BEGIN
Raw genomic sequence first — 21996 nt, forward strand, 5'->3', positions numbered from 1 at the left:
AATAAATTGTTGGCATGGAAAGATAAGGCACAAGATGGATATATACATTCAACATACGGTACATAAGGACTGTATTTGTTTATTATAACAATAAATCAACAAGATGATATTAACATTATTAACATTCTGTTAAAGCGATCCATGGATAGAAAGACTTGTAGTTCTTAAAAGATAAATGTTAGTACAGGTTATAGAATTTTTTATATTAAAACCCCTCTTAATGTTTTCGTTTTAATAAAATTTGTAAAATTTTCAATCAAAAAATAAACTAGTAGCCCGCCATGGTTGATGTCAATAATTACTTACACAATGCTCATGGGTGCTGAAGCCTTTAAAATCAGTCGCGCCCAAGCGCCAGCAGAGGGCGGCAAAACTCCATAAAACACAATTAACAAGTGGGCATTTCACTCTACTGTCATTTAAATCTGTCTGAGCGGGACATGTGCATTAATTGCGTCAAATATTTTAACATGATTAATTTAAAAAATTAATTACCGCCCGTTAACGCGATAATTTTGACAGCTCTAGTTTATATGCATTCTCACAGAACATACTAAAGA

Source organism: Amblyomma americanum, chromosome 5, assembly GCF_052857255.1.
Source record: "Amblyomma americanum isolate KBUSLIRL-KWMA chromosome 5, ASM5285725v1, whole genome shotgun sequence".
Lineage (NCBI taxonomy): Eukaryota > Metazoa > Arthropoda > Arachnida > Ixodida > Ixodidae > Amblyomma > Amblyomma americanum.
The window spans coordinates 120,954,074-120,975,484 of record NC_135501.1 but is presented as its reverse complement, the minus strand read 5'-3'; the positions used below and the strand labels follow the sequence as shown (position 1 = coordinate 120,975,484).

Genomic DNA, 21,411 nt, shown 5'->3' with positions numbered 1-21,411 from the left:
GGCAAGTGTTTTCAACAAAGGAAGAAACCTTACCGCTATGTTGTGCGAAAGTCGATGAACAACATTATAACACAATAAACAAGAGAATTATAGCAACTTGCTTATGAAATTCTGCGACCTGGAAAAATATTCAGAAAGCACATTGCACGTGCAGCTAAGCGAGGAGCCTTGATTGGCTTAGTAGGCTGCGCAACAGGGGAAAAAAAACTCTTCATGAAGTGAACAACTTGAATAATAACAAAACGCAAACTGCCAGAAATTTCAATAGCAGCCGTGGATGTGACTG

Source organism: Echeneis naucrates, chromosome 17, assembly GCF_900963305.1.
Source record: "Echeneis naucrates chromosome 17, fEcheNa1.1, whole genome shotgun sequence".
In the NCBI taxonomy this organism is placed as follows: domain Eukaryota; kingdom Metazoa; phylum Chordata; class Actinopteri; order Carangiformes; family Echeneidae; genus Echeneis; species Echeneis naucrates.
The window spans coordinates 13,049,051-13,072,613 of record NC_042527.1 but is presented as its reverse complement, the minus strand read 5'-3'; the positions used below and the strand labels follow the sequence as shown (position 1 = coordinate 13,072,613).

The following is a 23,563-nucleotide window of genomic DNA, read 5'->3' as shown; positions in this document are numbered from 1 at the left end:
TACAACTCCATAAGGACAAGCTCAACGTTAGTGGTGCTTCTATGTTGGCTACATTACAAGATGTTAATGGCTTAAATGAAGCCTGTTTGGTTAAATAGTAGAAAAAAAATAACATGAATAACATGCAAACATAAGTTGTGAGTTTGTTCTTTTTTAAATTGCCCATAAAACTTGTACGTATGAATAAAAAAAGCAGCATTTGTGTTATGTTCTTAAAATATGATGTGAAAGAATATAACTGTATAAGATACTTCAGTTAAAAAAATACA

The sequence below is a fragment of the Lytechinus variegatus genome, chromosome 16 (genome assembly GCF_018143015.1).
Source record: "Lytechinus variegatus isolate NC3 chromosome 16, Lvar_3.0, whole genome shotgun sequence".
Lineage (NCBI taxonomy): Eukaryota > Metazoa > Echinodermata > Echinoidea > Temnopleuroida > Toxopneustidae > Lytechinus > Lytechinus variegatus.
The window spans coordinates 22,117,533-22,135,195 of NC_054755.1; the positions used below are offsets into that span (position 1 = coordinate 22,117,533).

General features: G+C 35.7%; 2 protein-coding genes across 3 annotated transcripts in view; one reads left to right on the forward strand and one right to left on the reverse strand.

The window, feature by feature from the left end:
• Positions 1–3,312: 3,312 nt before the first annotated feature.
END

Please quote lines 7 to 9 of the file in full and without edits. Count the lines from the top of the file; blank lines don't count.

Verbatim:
Genomic DNA, 21,411 nt, shown 5'->3' with positions numbered 1-21,411 from the left:
GGCAAGTGTTTTCAACAAAGGAAGAAACCTTACCGCTATGTTGTGCGAAAGTCGATGAACAACATTATAACACAATAAACAAGAGAATTATAGCAACTTGCTTATGAAATTCTGCGACCTGGAAAAATATTCAGAAAGCACATTGCACGTGCAGCTAAGCGAGGAGCCTTGATTGGCTTAGTAGGCTGCGCAACAGGGGAAAAAAAACTCTTCATGAAGTGAACAACTTGAATAATAACAAAACGCAAACTGCCAGAAATTTCAATAGCAGCCGTGGATGTGACTG

Source organism: Echeneis naucrates, chromosome 17, assembly GCF_900963305.1.